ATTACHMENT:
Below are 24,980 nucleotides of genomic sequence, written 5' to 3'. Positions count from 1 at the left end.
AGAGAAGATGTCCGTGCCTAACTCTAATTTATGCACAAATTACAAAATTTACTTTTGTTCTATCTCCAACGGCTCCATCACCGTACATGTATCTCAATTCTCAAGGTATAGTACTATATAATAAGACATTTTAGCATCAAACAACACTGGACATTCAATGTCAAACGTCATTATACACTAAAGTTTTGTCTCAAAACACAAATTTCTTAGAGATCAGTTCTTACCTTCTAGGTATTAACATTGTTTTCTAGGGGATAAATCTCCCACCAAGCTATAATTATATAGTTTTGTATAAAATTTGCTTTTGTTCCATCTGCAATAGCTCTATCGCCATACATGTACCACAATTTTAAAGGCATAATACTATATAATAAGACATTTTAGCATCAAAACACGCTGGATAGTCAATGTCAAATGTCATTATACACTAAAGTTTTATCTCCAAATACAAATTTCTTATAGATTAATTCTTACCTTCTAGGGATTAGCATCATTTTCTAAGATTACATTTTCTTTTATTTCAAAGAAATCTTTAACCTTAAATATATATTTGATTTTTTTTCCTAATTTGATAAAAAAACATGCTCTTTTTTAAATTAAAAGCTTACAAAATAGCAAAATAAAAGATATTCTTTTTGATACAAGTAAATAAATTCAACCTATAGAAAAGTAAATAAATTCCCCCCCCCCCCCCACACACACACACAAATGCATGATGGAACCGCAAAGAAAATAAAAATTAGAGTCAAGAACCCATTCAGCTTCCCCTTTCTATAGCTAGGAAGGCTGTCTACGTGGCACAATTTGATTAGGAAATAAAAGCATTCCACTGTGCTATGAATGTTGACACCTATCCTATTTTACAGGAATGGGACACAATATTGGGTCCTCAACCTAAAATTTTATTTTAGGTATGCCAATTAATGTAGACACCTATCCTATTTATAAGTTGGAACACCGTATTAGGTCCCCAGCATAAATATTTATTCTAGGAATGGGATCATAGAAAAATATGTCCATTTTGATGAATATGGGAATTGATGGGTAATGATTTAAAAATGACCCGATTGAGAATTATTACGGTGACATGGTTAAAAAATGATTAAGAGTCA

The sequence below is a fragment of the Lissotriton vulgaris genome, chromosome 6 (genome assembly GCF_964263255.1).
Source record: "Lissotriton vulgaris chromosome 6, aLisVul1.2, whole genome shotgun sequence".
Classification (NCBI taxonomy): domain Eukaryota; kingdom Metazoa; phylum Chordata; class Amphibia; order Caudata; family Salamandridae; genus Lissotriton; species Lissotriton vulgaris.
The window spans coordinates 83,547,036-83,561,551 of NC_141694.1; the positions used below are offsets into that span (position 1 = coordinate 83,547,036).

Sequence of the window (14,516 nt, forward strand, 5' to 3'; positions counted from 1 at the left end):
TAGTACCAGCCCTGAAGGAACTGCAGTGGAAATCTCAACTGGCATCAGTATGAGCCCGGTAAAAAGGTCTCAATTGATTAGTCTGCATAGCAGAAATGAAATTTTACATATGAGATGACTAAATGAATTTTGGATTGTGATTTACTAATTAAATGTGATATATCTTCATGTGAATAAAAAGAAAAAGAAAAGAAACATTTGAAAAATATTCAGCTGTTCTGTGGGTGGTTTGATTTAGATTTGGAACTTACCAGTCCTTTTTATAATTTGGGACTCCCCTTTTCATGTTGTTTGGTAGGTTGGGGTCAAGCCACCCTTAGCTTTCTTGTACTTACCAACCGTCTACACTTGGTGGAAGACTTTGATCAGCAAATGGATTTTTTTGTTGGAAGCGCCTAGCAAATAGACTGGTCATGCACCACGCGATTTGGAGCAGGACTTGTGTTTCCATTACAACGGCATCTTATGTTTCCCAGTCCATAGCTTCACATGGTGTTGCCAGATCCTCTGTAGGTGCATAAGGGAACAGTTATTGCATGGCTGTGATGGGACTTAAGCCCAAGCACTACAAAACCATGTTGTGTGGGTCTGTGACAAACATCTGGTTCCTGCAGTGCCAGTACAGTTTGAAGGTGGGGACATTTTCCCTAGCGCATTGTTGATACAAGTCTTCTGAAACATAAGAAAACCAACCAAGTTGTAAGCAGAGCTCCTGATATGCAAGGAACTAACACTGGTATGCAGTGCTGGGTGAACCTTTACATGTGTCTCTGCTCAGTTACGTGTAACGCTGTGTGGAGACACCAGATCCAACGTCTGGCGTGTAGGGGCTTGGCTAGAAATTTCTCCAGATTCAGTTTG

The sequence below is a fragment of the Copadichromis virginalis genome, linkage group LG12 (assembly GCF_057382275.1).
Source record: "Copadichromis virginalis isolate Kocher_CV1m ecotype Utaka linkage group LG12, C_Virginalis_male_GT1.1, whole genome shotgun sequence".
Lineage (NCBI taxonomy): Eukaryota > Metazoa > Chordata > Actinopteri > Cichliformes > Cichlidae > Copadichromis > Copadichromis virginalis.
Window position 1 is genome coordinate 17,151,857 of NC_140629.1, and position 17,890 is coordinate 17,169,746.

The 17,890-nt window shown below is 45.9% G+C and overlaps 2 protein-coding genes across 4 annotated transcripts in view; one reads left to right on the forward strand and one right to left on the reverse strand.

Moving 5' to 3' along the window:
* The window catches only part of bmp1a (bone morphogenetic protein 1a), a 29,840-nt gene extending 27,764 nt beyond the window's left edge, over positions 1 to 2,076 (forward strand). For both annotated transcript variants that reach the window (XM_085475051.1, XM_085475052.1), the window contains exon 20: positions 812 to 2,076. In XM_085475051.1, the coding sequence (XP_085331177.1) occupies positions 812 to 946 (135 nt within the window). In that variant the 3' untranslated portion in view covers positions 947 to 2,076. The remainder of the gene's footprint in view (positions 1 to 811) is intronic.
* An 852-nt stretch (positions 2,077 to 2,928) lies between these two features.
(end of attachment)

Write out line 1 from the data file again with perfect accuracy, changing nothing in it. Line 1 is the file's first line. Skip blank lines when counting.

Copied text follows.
Below are 24,980 nucleotides of genomic sequence, written 5' to 3'. Positions count from 1 at the left end.